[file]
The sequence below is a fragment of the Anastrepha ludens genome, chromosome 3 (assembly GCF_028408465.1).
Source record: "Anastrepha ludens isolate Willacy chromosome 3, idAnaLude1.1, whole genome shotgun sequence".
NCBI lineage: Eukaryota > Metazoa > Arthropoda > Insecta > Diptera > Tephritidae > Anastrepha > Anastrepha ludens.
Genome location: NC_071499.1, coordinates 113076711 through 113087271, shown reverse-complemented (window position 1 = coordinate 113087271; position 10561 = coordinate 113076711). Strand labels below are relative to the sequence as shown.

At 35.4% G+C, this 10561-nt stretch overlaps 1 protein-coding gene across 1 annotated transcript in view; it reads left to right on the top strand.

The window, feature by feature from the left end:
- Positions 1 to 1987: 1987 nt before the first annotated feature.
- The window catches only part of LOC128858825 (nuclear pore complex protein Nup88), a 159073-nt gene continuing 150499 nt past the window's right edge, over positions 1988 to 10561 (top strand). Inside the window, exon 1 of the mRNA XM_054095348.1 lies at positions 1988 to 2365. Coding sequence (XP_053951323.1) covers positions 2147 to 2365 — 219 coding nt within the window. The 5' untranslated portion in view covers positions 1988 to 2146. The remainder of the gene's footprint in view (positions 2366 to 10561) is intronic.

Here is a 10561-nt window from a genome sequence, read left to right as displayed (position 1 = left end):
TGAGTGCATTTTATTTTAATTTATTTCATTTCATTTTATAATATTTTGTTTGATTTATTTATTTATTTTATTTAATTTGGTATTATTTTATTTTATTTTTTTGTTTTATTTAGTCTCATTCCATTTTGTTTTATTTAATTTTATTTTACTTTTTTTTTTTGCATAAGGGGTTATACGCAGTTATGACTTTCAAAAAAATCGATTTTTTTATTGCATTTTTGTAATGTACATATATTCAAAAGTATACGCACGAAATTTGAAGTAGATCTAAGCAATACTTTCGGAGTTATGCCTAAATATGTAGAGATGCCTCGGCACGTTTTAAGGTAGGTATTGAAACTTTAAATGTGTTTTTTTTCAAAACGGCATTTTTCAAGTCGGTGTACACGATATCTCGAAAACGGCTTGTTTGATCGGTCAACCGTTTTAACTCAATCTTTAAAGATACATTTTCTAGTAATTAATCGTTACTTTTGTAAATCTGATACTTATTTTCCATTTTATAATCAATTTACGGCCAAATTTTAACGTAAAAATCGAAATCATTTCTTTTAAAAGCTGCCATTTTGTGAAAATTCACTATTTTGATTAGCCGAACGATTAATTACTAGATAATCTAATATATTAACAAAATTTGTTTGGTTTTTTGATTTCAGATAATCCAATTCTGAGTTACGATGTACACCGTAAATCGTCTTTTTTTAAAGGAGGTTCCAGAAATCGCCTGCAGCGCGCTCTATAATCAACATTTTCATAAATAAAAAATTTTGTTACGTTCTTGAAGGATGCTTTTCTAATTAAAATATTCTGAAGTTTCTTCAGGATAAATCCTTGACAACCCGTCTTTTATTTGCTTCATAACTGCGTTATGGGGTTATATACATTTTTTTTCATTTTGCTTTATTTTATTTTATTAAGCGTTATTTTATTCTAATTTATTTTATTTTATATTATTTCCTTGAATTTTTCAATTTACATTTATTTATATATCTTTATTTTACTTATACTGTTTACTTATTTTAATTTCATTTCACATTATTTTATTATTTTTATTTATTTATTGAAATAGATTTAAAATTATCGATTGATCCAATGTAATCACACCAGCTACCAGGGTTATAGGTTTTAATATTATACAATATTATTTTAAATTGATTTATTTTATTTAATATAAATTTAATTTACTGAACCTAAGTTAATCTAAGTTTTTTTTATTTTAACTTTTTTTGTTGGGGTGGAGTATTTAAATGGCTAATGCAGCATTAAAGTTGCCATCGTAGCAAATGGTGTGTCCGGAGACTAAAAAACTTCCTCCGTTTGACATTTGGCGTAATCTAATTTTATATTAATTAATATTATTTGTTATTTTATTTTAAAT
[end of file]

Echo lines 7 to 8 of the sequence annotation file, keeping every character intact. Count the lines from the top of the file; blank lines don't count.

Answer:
- Positions 1 to 1987: 1987 nt before the first annotated feature.
- The window catches only part of LOC128858825 (nuclear pore complex protein Nup88), a 159073-nt gene continuing 150499 nt past the window's right edge, over positions 1988 to 10561 (top strand). Inside the window, exon 1 of the mRNA XM_054095348.1 lies at positions 1988 to 2365. Coding sequence (XP_053951323.1) covers positions 2147 to 2365 — 219 coding nt within the window. The 5' untranslated portion in view covers positions 1988 to 2146. The remainder of the gene's footprint in view (positions 2366 to 10561) is intronic.